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Estonian watchdogs in August 2013

Principle of democracy, various topics

Arvamus Festival.The first Estonian festival of opinion culture took place on August 16 and 17 in a small town Paide. The concept was inspired by the annual Almedalen Week in Visby, Sweden. The festival featured 200 speakers and the topics varied from e-elections and administrative reform to ethnic tolerance and poverty. The Opinion Festival was organised by nearly 50 volunteers and the town of Paide, and support came from the Open Estonia Foundation, the Estonian Debating Society, the Network of Estonian Nonprofit Organizations (NENO), the Estonian Cooperation Association, Järva County, the town of Türi, several businesses and citizens.

Many leading Estonian watchdogs such as Institute of Baltic Studies, Chamber of Commerce and Industry and Estonian Cultural Chamber participated as experts or moderators. Though not explicitly designed to suit any of the typical watchdog functions, the event proved to be a meeting point for the NGO-s, political parties, opinion leaders and social activists. It succeeded in creating an open and friendly forum for interaction between the different groups of Estonian society, thus allowing the watchdogs to advocate for their interests, act as experts or draw attention to the shortfalls of current practices and apply pressure on the legislator to make improvements. Whether or to what extent they put this opportunity to use was up to each single participating organisation, but today it might be too soon to draw any final conclusions about the festival’s long-term influences. Nevertheless, hopefully the festival of opinion culture will develop into an annual tradition just as its Swedish predecessor.

President of the Republic of Estonia Toomas Hendrik Ilves (left) having a conversation at the festival of opinion culture.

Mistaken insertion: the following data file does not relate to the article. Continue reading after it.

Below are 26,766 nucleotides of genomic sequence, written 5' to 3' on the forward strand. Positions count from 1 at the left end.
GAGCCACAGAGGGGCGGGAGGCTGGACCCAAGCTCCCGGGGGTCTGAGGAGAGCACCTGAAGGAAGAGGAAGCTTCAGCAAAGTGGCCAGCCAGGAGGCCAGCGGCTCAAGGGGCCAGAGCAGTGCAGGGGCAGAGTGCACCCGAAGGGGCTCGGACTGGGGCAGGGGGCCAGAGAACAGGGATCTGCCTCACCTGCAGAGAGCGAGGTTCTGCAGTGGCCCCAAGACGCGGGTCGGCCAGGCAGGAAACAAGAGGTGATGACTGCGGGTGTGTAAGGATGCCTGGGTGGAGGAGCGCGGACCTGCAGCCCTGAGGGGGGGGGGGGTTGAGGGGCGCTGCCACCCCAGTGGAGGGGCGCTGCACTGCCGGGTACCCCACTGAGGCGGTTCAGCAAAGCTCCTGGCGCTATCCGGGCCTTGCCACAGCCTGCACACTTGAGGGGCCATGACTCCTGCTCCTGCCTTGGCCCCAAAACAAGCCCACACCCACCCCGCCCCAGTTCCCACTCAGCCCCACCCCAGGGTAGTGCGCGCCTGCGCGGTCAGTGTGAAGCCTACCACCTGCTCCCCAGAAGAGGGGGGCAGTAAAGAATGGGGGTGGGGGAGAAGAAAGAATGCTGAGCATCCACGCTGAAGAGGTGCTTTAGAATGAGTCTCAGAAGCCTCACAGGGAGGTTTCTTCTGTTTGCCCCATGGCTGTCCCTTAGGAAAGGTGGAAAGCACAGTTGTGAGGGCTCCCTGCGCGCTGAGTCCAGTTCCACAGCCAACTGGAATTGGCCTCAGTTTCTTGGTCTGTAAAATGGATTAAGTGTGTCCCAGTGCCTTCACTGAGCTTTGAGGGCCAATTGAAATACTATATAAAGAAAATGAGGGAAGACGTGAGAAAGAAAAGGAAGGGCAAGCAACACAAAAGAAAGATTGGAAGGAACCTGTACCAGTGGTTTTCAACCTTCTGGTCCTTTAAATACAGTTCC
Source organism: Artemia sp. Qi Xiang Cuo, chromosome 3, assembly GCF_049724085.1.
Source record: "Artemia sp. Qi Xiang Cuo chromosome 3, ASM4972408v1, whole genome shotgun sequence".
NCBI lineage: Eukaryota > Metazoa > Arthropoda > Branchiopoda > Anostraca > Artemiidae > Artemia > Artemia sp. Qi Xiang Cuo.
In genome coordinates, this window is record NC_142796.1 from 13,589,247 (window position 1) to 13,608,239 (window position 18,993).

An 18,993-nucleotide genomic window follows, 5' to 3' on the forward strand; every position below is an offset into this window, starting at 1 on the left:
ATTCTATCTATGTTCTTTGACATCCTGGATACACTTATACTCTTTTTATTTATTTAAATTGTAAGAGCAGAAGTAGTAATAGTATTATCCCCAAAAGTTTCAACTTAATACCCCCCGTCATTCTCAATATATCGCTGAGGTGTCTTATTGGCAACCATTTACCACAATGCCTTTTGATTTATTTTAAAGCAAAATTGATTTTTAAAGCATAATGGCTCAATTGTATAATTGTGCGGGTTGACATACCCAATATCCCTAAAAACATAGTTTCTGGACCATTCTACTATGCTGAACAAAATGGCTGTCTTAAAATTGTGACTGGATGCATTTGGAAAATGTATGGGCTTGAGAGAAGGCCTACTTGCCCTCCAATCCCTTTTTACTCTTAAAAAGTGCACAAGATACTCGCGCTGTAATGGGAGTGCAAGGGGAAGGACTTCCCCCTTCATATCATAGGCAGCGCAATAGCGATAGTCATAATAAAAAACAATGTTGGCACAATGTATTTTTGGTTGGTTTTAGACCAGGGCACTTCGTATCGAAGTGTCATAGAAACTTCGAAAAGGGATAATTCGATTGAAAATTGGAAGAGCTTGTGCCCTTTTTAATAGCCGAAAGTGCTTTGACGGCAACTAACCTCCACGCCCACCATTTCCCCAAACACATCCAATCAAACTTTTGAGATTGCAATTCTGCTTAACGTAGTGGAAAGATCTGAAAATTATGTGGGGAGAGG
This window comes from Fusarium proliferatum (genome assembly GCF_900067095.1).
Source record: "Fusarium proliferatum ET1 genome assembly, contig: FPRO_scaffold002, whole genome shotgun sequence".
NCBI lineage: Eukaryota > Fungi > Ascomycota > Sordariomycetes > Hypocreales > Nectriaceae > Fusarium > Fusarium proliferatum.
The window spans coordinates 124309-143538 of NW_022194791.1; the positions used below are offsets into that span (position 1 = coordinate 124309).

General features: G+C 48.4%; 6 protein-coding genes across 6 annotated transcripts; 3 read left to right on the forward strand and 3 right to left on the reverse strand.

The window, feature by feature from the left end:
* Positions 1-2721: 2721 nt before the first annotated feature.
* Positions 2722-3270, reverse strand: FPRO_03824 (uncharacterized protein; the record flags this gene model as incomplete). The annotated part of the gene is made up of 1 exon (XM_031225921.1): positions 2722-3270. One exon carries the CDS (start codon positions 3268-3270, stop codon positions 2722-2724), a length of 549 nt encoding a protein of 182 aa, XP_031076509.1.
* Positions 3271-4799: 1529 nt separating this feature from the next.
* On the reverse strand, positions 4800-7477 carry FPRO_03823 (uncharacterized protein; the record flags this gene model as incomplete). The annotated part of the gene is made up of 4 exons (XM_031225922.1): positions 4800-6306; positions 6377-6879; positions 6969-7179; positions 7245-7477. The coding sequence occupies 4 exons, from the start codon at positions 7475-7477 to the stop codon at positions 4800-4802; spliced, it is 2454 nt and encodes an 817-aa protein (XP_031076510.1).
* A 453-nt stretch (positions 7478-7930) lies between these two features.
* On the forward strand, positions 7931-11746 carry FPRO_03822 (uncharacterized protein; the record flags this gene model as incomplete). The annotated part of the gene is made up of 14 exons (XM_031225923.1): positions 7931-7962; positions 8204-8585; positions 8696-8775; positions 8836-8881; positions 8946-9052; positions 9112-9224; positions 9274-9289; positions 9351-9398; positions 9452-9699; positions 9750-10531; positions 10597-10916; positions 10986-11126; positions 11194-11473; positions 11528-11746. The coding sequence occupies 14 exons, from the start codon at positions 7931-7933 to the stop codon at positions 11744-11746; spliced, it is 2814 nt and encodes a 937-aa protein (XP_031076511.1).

President of the Republic of Estonia Toomas Hendrik Ilves (left) having a conversation at the festival of opinion culture

Non-discrimination, equality of men and women, right to an effective remedy and to a fair trial

In an interview to delfi.ee the North police prefecture’s head of the department of offences against person expressed his views on the causes of rape. According to him most of the incidents are triggered by the victim’s behavior: “In most of the cases, the victims have consumed alcohol and as a result lost their reasonable sense of precaution” He also claimed that the best remedy against rape is not to act in a provocative manner and cut down on drinking. Ms. Kadi Viik, expert of equal treatment at the Estonian Human Rights Centre, however did not agree with him and considered his views to be extremely inappropriate for someone whose professional duties involve working with victims of rape or other crimes against sexual self-determination.

She started a petition on Facebook titled: “Citizens’ plea to the Police and Border Guard Board concerning the interview to Delfi”. During the first hours, the petition gained support from more than 100 people, 20 % being male1. Although, the petition is more of a personal initiative than an action on behalf of the organization, it definitely means exerting pressure on the Police and Border Guard Board to review its attitudes towards rape-victims.